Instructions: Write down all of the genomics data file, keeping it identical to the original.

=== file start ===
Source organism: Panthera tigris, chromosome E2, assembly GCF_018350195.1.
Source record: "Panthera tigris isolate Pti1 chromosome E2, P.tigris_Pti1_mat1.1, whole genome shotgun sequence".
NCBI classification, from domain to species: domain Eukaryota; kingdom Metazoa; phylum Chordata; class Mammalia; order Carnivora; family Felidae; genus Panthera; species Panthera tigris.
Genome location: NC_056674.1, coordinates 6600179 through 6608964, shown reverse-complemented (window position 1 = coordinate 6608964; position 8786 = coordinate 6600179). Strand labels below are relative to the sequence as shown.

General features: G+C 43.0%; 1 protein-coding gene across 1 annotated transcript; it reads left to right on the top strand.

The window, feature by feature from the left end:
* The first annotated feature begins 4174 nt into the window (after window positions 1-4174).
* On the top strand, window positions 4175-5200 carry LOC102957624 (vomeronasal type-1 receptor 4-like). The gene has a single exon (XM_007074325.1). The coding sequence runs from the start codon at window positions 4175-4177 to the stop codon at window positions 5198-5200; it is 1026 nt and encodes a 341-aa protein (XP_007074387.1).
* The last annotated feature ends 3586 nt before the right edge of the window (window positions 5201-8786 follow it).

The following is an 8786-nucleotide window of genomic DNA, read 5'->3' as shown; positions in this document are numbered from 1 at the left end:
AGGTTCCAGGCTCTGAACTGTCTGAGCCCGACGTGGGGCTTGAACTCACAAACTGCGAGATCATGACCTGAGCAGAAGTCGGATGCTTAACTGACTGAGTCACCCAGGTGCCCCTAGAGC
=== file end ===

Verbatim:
Source organism: Panthera tigris, chromosome E2, assembly GCF_018350195.1.
Source record: "Panthera tigris isolate Pti1 chromosome E2, P.tigris_Pti1_mat1.1, whole genome shotgun sequence".
NCBI classification, from domain to species: domain Eukaryota; kingdom Metazoa; phylum Chordata; class Mammalia; order Carnivora; family Felidae; genus Panthera; species Panthera tigris.
Genome location: NC_056674.1, coordinates 6600179 through 6608964, shown reverse-complemented (window position 1 = coordinate 6608964; position 8786 = coordinate 6600179). Strand labels below are relative to the sequence as shown.

General features: G+C 43.0%; 1 protein-coding gene across 1 annotated transcript; it reads left to right on the top strand.

The window, feature by feature from the left end:
* The first annotated feature begins 4174 nt into the window (after window positions 1-4174).
* On the top strand, window positions 4175-5200 carry LOC102957624 (vomeronasal type-1 receptor 4-like). The gene has a single exon (XM_007074325.1). The coding sequence runs from the start codon at window positions 4175-4177 to the stop codon at window positions 5198-5200; it is 1026 nt and encodes a 341-aa protein (XP_007074387.1).
* The last annotated feature ends 3586 nt before the right edge of the window (window positions 5201-8786 follow it).

The following is an 8786-nucleotide window of genomic DNA, read 5'->3' as shown; positions in this document are numbered from 1 at the left end:
AGGTTCCAGGCTCTGAACTGTCTGAGCCCGACGTGGGGCTTGAACTCACAAACTGCGAGATCATGACCTGAGCAGAAGTCGGATGCTTAACTGACTGAGTCACCCAGGTGCCCCTAGAGC